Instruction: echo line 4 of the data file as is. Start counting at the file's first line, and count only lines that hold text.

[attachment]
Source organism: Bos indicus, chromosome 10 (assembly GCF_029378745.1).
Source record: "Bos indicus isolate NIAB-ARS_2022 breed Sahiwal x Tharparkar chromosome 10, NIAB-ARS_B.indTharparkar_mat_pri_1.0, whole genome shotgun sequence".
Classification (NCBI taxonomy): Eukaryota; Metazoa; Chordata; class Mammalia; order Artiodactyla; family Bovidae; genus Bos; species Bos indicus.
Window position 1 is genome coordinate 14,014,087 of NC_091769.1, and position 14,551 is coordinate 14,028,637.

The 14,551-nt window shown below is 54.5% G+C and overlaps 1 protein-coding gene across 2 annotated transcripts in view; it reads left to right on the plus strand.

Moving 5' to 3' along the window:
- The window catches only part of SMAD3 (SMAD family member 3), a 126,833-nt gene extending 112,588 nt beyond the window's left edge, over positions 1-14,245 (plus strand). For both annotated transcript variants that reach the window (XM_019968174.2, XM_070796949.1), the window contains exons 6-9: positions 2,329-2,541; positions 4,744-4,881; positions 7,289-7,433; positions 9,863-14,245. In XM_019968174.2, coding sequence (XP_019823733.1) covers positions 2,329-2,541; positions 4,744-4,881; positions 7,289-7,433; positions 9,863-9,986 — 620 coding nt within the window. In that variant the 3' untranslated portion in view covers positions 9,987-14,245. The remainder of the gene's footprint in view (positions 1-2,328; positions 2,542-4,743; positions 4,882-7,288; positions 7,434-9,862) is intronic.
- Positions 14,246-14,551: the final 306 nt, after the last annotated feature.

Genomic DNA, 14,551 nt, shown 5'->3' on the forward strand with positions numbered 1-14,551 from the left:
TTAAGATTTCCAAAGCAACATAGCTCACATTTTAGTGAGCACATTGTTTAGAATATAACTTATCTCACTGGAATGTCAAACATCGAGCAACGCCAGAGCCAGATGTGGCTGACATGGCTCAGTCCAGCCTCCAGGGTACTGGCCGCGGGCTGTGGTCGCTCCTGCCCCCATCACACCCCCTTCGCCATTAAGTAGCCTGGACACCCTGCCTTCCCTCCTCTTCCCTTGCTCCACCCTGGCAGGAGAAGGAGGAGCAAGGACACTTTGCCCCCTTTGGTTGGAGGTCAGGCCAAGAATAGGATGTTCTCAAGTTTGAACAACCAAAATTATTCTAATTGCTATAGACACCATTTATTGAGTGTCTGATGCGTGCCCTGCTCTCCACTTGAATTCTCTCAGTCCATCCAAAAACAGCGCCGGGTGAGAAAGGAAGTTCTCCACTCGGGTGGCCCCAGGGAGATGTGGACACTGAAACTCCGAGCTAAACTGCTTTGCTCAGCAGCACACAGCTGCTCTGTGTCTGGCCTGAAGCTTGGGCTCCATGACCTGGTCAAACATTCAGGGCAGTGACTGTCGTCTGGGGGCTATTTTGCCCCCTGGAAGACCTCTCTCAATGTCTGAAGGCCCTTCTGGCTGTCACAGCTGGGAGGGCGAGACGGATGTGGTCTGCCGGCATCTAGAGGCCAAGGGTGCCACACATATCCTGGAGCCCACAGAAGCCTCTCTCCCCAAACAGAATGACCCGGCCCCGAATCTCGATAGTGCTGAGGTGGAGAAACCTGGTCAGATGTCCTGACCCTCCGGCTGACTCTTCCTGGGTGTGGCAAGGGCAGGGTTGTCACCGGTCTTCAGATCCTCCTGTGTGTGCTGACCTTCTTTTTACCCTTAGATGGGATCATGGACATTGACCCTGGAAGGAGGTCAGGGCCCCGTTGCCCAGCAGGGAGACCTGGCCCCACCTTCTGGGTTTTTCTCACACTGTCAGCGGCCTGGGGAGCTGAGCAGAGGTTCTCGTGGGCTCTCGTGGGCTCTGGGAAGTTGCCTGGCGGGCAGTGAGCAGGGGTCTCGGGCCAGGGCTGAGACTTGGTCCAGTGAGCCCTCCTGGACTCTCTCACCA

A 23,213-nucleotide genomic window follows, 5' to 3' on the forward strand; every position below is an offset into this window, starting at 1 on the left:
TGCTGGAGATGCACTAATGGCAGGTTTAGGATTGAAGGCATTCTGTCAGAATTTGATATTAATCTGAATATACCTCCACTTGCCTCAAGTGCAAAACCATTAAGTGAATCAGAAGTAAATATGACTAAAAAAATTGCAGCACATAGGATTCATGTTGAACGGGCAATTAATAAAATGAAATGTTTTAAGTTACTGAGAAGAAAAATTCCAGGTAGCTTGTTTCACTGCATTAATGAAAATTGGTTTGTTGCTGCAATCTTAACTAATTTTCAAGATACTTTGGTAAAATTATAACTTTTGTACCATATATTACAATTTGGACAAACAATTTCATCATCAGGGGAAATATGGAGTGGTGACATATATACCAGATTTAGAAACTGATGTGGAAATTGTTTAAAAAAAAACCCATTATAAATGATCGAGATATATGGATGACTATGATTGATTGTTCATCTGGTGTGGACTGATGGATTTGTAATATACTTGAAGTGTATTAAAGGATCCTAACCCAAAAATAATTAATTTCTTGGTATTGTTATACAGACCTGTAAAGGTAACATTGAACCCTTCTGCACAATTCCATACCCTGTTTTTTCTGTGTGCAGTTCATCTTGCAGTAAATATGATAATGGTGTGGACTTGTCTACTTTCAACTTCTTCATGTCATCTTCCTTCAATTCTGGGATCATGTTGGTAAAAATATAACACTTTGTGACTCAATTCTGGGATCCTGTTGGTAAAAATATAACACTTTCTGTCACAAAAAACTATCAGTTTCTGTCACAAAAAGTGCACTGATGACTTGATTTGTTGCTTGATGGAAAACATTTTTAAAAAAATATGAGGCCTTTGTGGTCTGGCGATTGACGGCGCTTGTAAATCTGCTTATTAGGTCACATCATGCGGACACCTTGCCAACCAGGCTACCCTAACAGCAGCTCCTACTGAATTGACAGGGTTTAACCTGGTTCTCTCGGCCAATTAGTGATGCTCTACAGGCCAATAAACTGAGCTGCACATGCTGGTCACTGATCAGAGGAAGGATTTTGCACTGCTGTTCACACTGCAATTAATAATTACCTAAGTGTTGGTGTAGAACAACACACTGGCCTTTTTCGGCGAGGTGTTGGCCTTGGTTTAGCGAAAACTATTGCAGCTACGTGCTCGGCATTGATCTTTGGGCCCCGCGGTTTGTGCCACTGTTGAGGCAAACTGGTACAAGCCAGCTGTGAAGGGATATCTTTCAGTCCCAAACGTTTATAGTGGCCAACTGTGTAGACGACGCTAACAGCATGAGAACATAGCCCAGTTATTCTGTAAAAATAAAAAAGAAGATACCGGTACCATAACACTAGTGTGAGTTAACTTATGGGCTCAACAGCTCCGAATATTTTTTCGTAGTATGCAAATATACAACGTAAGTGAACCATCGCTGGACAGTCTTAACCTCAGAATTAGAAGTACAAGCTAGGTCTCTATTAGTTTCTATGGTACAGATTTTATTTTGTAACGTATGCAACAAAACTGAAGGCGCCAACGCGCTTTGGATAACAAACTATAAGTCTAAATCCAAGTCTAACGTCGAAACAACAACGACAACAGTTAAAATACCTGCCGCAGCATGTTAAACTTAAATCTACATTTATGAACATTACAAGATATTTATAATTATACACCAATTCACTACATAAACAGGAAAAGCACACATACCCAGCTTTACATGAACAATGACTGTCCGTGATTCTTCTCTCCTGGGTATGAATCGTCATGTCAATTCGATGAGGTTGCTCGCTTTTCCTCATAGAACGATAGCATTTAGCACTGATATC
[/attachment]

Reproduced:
Window position 1 is genome coordinate 14,014,087 of NC_091769.1, and position 14,551 is coordinate 14,028,637.